My interest in radio grew from recent iterations of a work I’ve been developing called Twittering Machines . This installation combines a machine listening to morse code automatically translating it into text live, sometimes getting confused by interruptions. This is in conjunction with intermittent short range FM broadcasts to pocket radios within the same room.

One idea was for interruptions (from human presence) disrupted the Morse translation (which was John Keats Ode to a Nightingale) as a metaphor for interruptions and habitat loss being a large contributing factor to the alarming drop in UK nightingale population.

I was also thinking about bandwidth.

Some research show that birds will tend to modulate and adapt their song in noisy environments in order to be heardover distance. They tend to modulate to a higher pitches, which can be produced at a higher volume. 

The birds need to tune to a different bandwidth to be heard more clearly and effectively.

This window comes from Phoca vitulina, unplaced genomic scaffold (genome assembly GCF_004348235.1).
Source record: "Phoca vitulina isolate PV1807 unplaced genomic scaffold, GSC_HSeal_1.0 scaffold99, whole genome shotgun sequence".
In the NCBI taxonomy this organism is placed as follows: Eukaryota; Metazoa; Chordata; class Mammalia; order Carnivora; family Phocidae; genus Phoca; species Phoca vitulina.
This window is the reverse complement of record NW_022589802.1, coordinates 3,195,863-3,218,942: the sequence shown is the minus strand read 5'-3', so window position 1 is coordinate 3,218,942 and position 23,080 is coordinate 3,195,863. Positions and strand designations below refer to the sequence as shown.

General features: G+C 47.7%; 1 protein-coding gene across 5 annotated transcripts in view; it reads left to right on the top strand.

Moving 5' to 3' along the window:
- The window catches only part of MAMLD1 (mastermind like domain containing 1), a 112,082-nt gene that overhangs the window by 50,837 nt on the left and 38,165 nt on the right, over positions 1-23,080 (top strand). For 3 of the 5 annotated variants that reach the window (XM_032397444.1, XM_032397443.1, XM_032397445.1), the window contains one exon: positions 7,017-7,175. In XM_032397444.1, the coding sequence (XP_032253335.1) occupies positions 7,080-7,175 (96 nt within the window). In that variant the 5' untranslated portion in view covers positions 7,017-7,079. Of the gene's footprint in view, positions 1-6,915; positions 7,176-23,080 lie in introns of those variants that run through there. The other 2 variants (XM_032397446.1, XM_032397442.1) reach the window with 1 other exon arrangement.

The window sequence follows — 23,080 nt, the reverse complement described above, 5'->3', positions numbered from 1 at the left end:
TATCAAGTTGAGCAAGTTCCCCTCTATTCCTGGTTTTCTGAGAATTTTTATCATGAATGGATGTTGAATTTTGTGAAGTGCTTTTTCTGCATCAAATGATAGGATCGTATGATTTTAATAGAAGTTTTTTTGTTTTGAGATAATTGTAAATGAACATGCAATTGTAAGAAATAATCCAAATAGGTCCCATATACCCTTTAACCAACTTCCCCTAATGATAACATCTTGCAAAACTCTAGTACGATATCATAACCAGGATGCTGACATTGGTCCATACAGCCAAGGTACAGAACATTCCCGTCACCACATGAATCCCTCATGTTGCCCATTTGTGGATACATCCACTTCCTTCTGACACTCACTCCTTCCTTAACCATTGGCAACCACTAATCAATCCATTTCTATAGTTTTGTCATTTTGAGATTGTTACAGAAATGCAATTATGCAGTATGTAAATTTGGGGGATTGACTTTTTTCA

The title of this project is Chirp&Drift, which are both words used to describe distortion in morse code radio transmissions

“Chirp” is a change in frequency when the transmitter is keyed on and off (when the Morse characters are being formed)  thus the change in frequency would be heard on a receiver at the start and end of each keying stroke.

“Drift” – is when the signal drifts to different frequencies; causing interruptions and interference to the transmission

These idea lead to pondering on: Plasticity of behaviours ; Adaptation to change; Phenology; Interference / Miscommunications / Interruptions; Radio noise;

leading to thoughts about:- Broken Ecologies, Interruptions to habitats; reduction of available bandwidths; elongated migration routes, breaks in passages for migration

…. and the implications these have on bird-life, and more.


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